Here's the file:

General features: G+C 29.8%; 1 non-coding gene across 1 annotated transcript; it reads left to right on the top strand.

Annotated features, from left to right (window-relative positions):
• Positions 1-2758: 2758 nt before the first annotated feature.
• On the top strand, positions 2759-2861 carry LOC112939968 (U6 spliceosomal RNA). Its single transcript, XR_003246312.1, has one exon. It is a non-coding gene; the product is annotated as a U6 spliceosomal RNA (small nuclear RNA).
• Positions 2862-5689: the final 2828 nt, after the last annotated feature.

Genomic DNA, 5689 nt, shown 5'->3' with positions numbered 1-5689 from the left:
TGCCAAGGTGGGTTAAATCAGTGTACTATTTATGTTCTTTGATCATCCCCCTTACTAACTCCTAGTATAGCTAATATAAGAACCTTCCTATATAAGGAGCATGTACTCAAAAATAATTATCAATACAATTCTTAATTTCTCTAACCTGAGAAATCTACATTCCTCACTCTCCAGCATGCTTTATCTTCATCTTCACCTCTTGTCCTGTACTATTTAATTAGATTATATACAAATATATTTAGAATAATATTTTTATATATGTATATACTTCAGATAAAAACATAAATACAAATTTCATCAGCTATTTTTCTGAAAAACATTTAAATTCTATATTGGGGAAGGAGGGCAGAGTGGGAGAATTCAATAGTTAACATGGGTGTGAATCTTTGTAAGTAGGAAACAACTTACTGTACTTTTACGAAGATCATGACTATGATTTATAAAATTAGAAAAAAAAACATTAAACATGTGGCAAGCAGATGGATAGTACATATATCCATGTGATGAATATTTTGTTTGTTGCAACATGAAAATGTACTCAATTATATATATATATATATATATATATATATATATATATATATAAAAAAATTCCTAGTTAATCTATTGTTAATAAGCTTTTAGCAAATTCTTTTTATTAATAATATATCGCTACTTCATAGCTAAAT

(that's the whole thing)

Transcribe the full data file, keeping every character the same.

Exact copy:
General features: G+C 29.8%; 1 non-coding gene across 1 annotated transcript; it reads left to right on the top strand.

Annotated features, from left to right (window-relative positions):
• Positions 1-2758: 2758 nt before the first annotated feature.
• On the top strand, positions 2759-2861 carry LOC112939968 (U6 spliceosomal RNA). Its single transcript, XR_003246312.1, has one exon. It is a non-coding gene; the product is annotated as a U6 spliceosomal RNA (small nuclear RNA).
• Positions 2862-5689: the final 2828 nt, after the last annotated feature.

Genomic DNA, 5689 nt, shown 5'->3' with positions numbered 1-5689 from the left:
TGCCAAGGTGGGTTAAATCAGTGTACTATTTATGTTCTTTGATCATCCCCCTTACTAACTCCTAGTATAGCTAATATAAGAACCTTCCTATATAAGGAGCATGTACTCAAAAATAATTATCAATACAATTCTTAATTTCTCTAACCTGAGAAATCTACATTCCTCACTCTCCAGCATGCTTTATCTTCATCTTCACCTCTTGTCCTGTACTATTTAATTAGATTATATACAAATATATTTAGAATAATATTTTTATATATGTATATACTTCAGATAAAAACATAAATACAAATTTCATCAGCTATTTTTCTGAAAAACATTTAAATTCTATATTGGGGAAGGAGGGCAGAGTGGGAGAATTCAATAGTTAACATGGGTGTGAATCTTTGTAAGTAGGAAACAACTTACTGTACTTTTACGAAGATCATGACTATGATTTATAAAATTAGAAAAAAAAACATTAAACATGTGGCAAGCAGATGGATAGTACATATATCCATGTGATGAATATTTTGTTTGTTGCAACATGAAAATGTACTCAATTATATATATATATATATATATATATATATATATATATATATAAAAAAATTCCTAGTTAATCTATTGTTAATAAGCTTTTAGCAAATTCTTTTTATTAATAATATATCGCTACTTCATAGCTAAAT